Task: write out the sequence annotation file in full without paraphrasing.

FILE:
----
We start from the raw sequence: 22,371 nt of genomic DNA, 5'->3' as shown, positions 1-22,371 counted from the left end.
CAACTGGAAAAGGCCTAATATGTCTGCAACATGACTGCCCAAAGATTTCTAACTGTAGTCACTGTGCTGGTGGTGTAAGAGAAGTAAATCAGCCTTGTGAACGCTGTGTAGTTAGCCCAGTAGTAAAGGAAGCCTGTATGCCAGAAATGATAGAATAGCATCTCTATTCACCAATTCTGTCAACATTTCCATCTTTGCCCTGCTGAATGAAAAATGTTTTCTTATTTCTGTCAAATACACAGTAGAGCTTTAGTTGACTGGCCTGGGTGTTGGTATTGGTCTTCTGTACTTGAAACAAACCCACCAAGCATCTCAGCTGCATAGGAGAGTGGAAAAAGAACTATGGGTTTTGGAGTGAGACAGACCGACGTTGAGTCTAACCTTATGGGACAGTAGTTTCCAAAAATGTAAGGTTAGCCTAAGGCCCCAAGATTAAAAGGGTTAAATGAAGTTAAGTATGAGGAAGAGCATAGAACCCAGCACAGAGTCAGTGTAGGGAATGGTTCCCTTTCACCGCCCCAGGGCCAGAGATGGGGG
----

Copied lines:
We start from the raw sequence: 22,371 nt of genomic DNA, 5'->3' as shown, positions 1-22,371 counted from the left end.
CAACTGGAAAAGGCCTAATATGTCTGCAACATGACTGCCCAAAGATTTCTAACTGTAGTCACTGTGCTGGTGGTGTAAGAGAAGTAAATCAGCCTTGTGAACGCTGTGTAGTTAGCCCAGTAGTAAAGGAAGCCTGTATGCCAGAAATGATAGAATAGCATCTCTATTCACCAATTCTGTCAACATTTCCATCTTTGCCCTGCTGAATGAAAAATGTTTTCTTATTTCTGTCAAATACACAGTAGAGCTTTAGTTGACTGGCCTGGGTGTTGGTATTGGTCTTCTGTACTTGAAACAAACCCACCAAGCATCTCAGCTGCATAGGAGAGTGGAAAAAGAACTATGGGTTTTGGAGTGAGACAGACCGACGTTGAGTCTAACCTTATGGGACAGTAGTTTCCAAAAATGTAAGGTTAGCCTAAGGCCCCAAGATTAAAAGGGTTAAATGAAGTTAAGTATGAGGAAGAGCATAGAACCCAGCACAGAGTCAGTGTAGGGAATGGTTCCCTTTCACCGCCCCAGGGCCAGAGATGGGGG